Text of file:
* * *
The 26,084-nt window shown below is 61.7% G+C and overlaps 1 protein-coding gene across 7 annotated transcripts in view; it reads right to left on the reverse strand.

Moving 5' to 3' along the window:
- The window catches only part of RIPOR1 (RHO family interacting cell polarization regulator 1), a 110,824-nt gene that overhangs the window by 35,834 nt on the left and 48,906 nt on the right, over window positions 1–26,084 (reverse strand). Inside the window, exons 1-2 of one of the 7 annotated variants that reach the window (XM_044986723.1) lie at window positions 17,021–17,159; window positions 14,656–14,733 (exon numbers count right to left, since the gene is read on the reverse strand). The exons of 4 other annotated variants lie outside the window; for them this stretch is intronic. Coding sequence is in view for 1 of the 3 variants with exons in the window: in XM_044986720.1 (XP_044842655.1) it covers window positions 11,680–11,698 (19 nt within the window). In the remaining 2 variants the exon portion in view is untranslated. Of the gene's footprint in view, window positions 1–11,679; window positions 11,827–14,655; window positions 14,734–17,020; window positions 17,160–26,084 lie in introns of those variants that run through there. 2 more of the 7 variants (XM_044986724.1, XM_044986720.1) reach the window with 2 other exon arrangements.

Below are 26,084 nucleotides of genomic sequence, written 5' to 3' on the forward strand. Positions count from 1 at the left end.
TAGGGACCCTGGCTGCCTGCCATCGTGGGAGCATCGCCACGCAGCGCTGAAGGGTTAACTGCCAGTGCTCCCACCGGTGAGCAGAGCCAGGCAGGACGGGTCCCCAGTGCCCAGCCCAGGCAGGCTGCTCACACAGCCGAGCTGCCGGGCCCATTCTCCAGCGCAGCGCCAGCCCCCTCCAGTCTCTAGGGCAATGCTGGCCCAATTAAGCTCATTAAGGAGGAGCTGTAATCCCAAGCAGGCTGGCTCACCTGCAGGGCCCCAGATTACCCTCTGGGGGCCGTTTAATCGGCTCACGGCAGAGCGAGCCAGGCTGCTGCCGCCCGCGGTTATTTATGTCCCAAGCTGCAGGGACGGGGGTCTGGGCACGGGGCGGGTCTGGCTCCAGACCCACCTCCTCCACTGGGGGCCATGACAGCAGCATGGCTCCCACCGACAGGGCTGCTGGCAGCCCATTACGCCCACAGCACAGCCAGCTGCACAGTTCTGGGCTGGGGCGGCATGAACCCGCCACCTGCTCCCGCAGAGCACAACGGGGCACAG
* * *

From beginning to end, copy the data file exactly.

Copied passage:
The 26,084-nt window shown below is 61.7% G+C and overlaps 1 protein-coding gene across 7 annotated transcripts in view; it reads right to left on the reverse strand.

Moving 5' to 3' along the window:
- The window catches only part of RIPOR1 (RHO family interacting cell polarization regulator 1), a 110,824-nt gene that overhangs the window by 35,834 nt on the left and 48,906 nt on the right, over window positions 1–26,084 (reverse strand). Inside the window, exons 1-2 of one of the 7 annotated variants that reach the window (XM_044986723.1) lie at window positions 17,021–17,159; window positions 14,656–14,733 (exon numbers count right to left, since the gene is read on the reverse strand). The exons of 4 other annotated variants lie outside the window; for them this stretch is intronic. Coding sequence is in view for 1 of the 3 variants with exons in the window: in XM_044986720.1 (XP_044842655.1) it covers window positions 11,680–11,698 (19 nt within the window). In the remaining 2 variants the exon portion in view is untranslated. Of the gene's footprint in view, window positions 1–11,679; window positions 11,827–14,655; window positions 14,734–17,020; window positions 17,160–26,084 lie in introns of those variants that run through there. 2 more of the 7 variants (XM_044986724.1, XM_044986720.1) reach the window with 2 other exon arrangements.

Below are 26,084 nucleotides of genomic sequence, written 5' to 3' on the forward strand. Positions count from 1 at the left end.
TAGGGACCCTGGCTGCCTGCCATCGTGGGAGCATCGCCACGCAGCGCTGAAGGGTTAACTGCCAGTGCTCCCACCGGTGAGCAGAGCCAGGCAGGACGGGTCCCCAGTGCCCAGCCCAGGCAGGCTGCTCACACAGCCGAGCTGCCGGGCCCATTCTCCAGCGCAGCGCCAGCCCCCTCCAGTCTCTAGGGCAATGCTGGCCCAATTAAGCTCATTAAGGAGGAGCTGTAATCCCAAGCAGGCTGGCTCACCTGCAGGGCCCCAGATTACCCTCTGGGGGCCGTTTAATCGGCTCACGGCAGAGCGAGCCAGGCTGCTGCCGCCCGCGGTTATTTATGTCCCAAGCTGCAGGGACGGGGGTCTGGGCACGGGGCGGGTCTGGCTCCAGACCCACCTCCTCCACTGGGGGCCATGACAGCAGCATGGCTCCCACCGACAGGGCTGCTGGCAGCCCATTACGCCCACAGCACAGCCAGCTGCACAGTTCTGGGCTGGGGCGGCATGAACCCGCCACCTGCTCCCGCAGAGCACAACGGGGCACAG